3
$\begingroup$

I have a multiple regression model where I have nearly 20 independent variables. These variables are modestly correlated with each other (e.g., the maximum VIF is around 4 with most of them in the 2s).

One of the coefficients is statistically significant and is negative when I expected that it would be positive. I know that 'wrong signs' can be because of several reasons such as multi-collinearity, missing data, omitted variables etc but I am wondering if there is a simpler explanation for the 'wrong sign'.

The usual interpretation of the coefficients is that it represents the impact on the dependent variable when we change the independent variable by 1 unit holding everything else constant.

However, the above interpretation is accurate only if the independent variables are completely uncorrelated with one another. In the presence of modest correlations among the independent variables, when we increase one of them by 1 unit the others are also bound to go up/down by a modest amount (depending on the sign of the correlation) and hence the only way to predict the impact of a unit change of an independent variable is to evaluate its impact on the other independent variables and then assess the overall impact on the dependent variable. When we do such an analysis we may well discover that the 'wrong sign' is a non-issue as increasing that variable by 1 unit may result in an increase in the dependent variable via the changes in the other independent variables in the model.

Does the above explanation make sense or am I missing something?

$\endgroup$
  • 2
    $\begingroup$ Not your question, but your regression model is multiple (not multivariate) if you have just one response (outcome, regressand, dependent) variable. $\endgroup$ – Nick Cox Oct 23 '13 at 23:44
3
$\begingroup$

This is not an answer, but it is too long for a comment.

I would say the interpretation is accurate even with multicollinearity, but the ceteris paribus coefficient is not the quantity you care about. If you believe that the multicollinearity arises from an approximate linear relationship among some of the regressors, that relationship could be formalized either through some constraint on the parameters (such as dropping a variable or something more) or with a simultaneous equation approach. Without more details about the nature of your problem, it's hard to be more specific. There are some examples (28, 29 and 5) in Peter Kennedy's paper Oh No! I Got the Wrong Sign! What Should I Do?.

$\endgroup$
2
$\begingroup$

If you hold everything else constant, you assume that it is constant. So it does not matter that the independent variables are correlated and they might change when you change your variable of interest. The assumption was that everything else is constant. It is perfectly ok to question this assumption, but the interpretation holds nevertheless. Whether you should care about it is another matter.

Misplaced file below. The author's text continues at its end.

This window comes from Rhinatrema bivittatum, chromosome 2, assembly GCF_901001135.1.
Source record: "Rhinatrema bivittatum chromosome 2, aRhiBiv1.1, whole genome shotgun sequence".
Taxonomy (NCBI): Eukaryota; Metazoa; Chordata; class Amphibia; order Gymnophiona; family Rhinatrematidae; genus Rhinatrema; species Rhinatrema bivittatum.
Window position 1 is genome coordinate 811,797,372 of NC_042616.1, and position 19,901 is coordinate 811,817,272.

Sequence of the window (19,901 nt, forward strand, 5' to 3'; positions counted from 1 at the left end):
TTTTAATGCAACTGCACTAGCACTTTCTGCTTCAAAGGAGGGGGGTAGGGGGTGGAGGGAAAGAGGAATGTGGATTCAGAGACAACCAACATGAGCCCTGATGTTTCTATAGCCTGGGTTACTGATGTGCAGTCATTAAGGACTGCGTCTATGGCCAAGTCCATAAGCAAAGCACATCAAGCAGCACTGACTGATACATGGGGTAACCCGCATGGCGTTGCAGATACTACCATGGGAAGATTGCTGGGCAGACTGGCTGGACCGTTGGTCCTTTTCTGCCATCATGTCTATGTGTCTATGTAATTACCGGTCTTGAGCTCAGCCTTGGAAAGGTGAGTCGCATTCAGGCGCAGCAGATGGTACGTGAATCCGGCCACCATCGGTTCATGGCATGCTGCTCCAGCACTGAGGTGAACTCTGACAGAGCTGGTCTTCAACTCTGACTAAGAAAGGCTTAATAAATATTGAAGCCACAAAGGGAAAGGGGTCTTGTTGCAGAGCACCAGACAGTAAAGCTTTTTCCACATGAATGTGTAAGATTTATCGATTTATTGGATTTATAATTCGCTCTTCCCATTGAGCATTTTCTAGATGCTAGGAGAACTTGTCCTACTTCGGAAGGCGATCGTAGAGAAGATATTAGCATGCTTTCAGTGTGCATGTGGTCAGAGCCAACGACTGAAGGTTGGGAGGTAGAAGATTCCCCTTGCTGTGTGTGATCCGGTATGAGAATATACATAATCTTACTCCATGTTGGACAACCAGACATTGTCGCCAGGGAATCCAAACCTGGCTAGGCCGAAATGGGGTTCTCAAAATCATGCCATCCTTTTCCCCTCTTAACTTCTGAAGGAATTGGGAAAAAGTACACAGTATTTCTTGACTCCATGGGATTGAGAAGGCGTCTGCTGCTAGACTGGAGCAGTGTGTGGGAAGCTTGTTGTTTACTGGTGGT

$\endgroup$
1
$\begingroup$

Super late reply but I'll weigh in anyway.

You aren't quite right about this:

the above interpretation is accurate only if the independent variables are completely uncorrelated with one another. In the presence of modest correlations among the independent variables, when we increase one of them by 1 unit the others are also bound to go up/down

Whether or not changes in one predictor must cause another to go up or down depends on whether there is some kind of causal relationship between them. For instance, consider a strange, contrived model in which ice cream sales and number of drownings per week are both predictors of some response. They will be collinear (both will be high in hot periods and low in cold periods) but there isn't a causal relationship between them. In this case the ice cream coefficient will accurately measure the independent effect of ice cream sales on your response after controlling for any confounding by drowning, because changing ice cream sales doesn't causally affect drownings.

All of this stuff is the realm of path analysis, which deals with what the causal relationships are between a group of variables, and whether negative 'direct effects' (which is what multiple regression coefficients represent) are mitigated by positive indirect effects (your scenario where an increase in one predictor causes a decrease in a second predictor which causes a positive effect on the response).

$\endgroup$
0
$\begingroup$

I think you're right. You're basically interpreting the statistical term "interaction" when you say that the change in sign might be a non-issue because the interrelated variables may be impacting one another. However, when interpreting the sign change, you should not assume that it's some naturally-explicible process rather than statistical multicollinearity that's causing the sign change. You cannot reason your way out of a multicollinearity problem without running some statistics because either a natural process or multicollinearity can cause an interaction like you've described. You can check if you still have a sign change on the main effect in the model when you add interactions between the variables to your model (y = a + b + a:b rather than just y = a + b). It also helps to standardize all of your explanatory variables and interactions when you run such an interaction model in the presence of multicollinearity (a becomes a_std = (a-mean(a))/std(a), and a:b becomes a_std:b_std). This process will often, but not always, change the sign back to that of the original simple regression.

$\endgroup$

Your Answer

By clicking “Post Your Answer”, you agree to our terms of service, privacy policy and cookie policy

Not the answer you're looking for? Browse other questions tagged or ask your own question.